Manage Sciatica Pain with Yoga and these 8 Chiropractor-Recommended Sciatica Exercises

Emma Reed Uncategorized

You might know sciatica as lower back pain, tightness in your lower back muscles, or tingling in your legs. It’s not fun, and it gets in the way of daily life. Here are some yoga poses and chiropractor-recommended sciatica exercises to help you move toward full functionality. But first, let’s explore some of the possible causes of your sciatica, so you have a more holistic understanding of what’s going on inside of your body.

What causes sciatica?

Sciatica is caused by irritation or injury of the sciatic nerve. This nerve pain can radiate down the lower part of your body, from the low back to the hip to the thigh or even all the way down one leg or another. A chiropractor can help you determine the exact cause of your sciatica case, but here are some possibilities:

  • Injury
    • A lower back injury can impinge upon the sciatic nerve or create a muscular imbalance which in turn causes nerve pain.
  • Spinal stenosis
    • Spinal stenosis can be caused by aging, scoliosis, birth spine defects, tumors, a naturally narrow spinal cord, or Paget’s disease of the bone.
    • Spinal stenosis is a narrowing of the spinal column, which can in turn pinch and compress important nerves, such as the sciatic nerve.
  • Ruptured or slipped disc
    • A ruptured or slipped disc in the spine can have many causes but lifting large objects (especially without proper lifting form), aging, or weak lower back muscles all make it more likely for the outer ring of a spinal disc to weaken and the inner disc to slip out. This can impact your nerves and cause sciatica.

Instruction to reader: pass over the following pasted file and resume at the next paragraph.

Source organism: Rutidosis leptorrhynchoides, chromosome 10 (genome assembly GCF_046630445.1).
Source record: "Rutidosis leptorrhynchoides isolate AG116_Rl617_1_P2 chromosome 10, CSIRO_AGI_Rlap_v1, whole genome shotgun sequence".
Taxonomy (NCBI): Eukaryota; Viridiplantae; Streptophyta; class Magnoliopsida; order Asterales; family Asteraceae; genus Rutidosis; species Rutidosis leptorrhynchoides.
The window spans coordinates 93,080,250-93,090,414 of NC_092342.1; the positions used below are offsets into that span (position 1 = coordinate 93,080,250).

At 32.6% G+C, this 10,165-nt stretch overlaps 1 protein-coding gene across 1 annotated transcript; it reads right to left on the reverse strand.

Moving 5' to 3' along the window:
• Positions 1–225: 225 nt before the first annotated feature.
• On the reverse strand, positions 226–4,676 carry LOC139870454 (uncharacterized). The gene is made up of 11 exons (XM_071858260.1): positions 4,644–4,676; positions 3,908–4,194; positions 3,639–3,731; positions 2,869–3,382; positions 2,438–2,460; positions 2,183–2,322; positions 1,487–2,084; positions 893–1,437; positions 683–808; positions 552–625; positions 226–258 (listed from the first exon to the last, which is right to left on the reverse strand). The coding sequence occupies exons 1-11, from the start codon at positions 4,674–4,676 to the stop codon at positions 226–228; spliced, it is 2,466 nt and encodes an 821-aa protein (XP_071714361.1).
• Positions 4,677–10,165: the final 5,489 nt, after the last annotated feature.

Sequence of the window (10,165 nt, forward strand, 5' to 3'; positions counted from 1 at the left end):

Getting ready to treat your sciatica

It’s hard to self-diagnose the cause of pain in your lower back muscles. It’s always safest and wisest to seek the assistance of a chiropractor before you begin any course of sciatica exercises.

Your chiropractor can run tests. If your pain isn’t too severe, he or she will probably put you through a range of motions and positions to determine the exact cause of your sciatica. If your pain is more intense or resists previous treatment, your chiropractor might prescribe some imaging tests, such as a CT scan, MRI, EMG, or X-ray.

Depending on the specific cause of your sciatica, any pre-existing health conditions, and your current level of fitness, your chiropractor might modify, add to, or otherwise tailor the following sciatica exercises to be safer and more effective for your case. Remember, it’s always best to have professional guidance. That way, your chiropractor can monitor your progress, help you perform these exercises and stretches more effectively, and help prevent any further issues.

With that aside, below are some general yoga-inspired, chiropractor-approved sciatica exercises to help you manage your pain and get back to living a fuller life. Try to perform these stretches in order, as the sequencing can help strategically loosen and relax your tight leg muscles or lower back muscles.

1. Standing or sitting hamstring stretch

This is a fairly simple, intuitive stretch. First, find an elevated surface—approximately 3-4 feet off the ground—that you can place one foot on. Lift one leg up, rest that foot on the surface, and lean forward towards the elevated foot while keeping the elevated leg straight. You will probably feel a stretch in the back of your thigh (hamstring muscle), your lower back, or even your calf muscle.

If balancing predominantly on one foot proves to be too challenging, try a seated hamstring stretch, pictured below.

In either case, try to keep your back as straight as possible. Avoid rounding your spine or scrunching your neck to go deeper into the stretch and try to avoid yanking yourself forward with your hand. Instead, hinge forward from your hips, keep your spine straight, look straight ahead at your leg, and fold forward. You may not be able to reach your foot, and that’s fine. The most important thing in this stretch is to keep your back straight, hinge properly, and keep your straight leg as straight as possible. Be gentle and hold the stretch for at least 30 seconds to get maximum benefit.